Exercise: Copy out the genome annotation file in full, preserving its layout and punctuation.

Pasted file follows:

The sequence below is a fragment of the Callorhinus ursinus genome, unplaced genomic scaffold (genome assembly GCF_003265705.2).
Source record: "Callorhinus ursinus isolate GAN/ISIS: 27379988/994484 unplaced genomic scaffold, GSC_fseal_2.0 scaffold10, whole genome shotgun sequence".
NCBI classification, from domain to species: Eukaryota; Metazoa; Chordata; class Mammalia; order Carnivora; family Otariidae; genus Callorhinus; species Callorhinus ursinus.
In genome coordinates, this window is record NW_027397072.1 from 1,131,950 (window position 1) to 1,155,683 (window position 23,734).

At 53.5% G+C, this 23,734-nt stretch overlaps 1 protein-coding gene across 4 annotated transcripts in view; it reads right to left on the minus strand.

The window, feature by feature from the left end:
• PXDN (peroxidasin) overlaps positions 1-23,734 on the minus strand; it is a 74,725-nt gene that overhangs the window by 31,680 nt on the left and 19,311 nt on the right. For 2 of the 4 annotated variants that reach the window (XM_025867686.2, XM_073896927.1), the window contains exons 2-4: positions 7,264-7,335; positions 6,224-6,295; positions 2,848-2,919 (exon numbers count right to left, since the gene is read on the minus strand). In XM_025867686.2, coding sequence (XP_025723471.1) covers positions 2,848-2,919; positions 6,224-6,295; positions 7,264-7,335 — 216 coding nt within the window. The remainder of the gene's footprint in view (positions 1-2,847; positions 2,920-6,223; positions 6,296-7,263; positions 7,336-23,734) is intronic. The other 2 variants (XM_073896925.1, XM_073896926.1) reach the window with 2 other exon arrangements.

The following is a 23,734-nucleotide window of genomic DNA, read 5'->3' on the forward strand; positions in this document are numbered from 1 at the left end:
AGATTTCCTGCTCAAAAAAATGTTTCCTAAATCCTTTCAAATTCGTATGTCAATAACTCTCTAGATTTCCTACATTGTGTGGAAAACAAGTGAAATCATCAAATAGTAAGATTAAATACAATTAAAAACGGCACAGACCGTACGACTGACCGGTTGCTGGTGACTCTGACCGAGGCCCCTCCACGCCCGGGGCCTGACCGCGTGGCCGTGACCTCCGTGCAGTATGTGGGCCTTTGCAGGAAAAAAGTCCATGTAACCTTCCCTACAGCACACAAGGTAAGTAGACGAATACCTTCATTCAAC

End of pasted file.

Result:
The sequence below is a fragment of the Callorhinus ursinus genome, unplaced genomic scaffold (genome assembly GCF_003265705.2).
Source record: "Callorhinus ursinus isolate GAN/ISIS: 27379988/994484 unplaced genomic scaffold, GSC_fseal_2.0 scaffold10, whole genome shotgun sequence".
NCBI classification, from domain to species: Eukaryota; Metazoa; Chordata; class Mammalia; order Carnivora; family Otariidae; genus Callorhinus; species Callorhinus ursinus.
In genome coordinates, this window is record NW_027397072.1 from 1,131,950 (window position 1) to 1,155,683 (window position 23,734).

At 53.5% G+C, this 23,734-nt stretch overlaps 1 protein-coding gene across 4 annotated transcripts in view; it reads right to left on the minus strand.

The window, feature by feature from the left end:
• PXDN (peroxidasin) overlaps positions 1-23,734 on the minus strand; it is a 74,725-nt gene that overhangs the window by 31,680 nt on the left and 19,311 nt on the right. For 2 of the 4 annotated variants that reach the window (XM_025867686.2, XM_073896927.1), the window contains exons 2-4: positions 7,264-7,335; positions 6,224-6,295; positions 2,848-2,919 (exon numbers count right to left, since the gene is read on the minus strand). In XM_025867686.2, coding sequence (XP_025723471.1) covers positions 2,848-2,919; positions 6,224-6,295; positions 7,264-7,335 — 216 coding nt within the window. The remainder of the gene's footprint in view (positions 1-2,847; positions 2,920-6,223; positions 6,296-7,263; positions 7,336-23,734) is intronic. The other 2 variants (XM_073896925.1, XM_073896926.1) reach the window with 2 other exon arrangements.

The following is a 23,734-nucleotide window of genomic DNA, read 5'->3' on the forward strand; positions in this document are numbered from 1 at the left end:
AGATTTCCTGCTCAAAAAAATGTTTCCTAAATCCTTTCAAATTCGTATGTCAATAACTCTCTAGATTTCCTACATTGTGTGGAAAACAAGTGAAATCATCAAATAGTAAGATTAAATACAATTAAAAACGGCACAGACCGTACGACTGACCGGTTGCTGGTGACTCTGACCGAGGCCCCTCCACGCCCGGGGCCTGACCGCGTGGCCGTGACCTCCGTGCAGTATGTGGGCCTTTGCAGGAAAAAAGTCCATGTAACCTTCCCTACAGCACACAAGGTAAGTAGACGAATACCTTCATTCAAC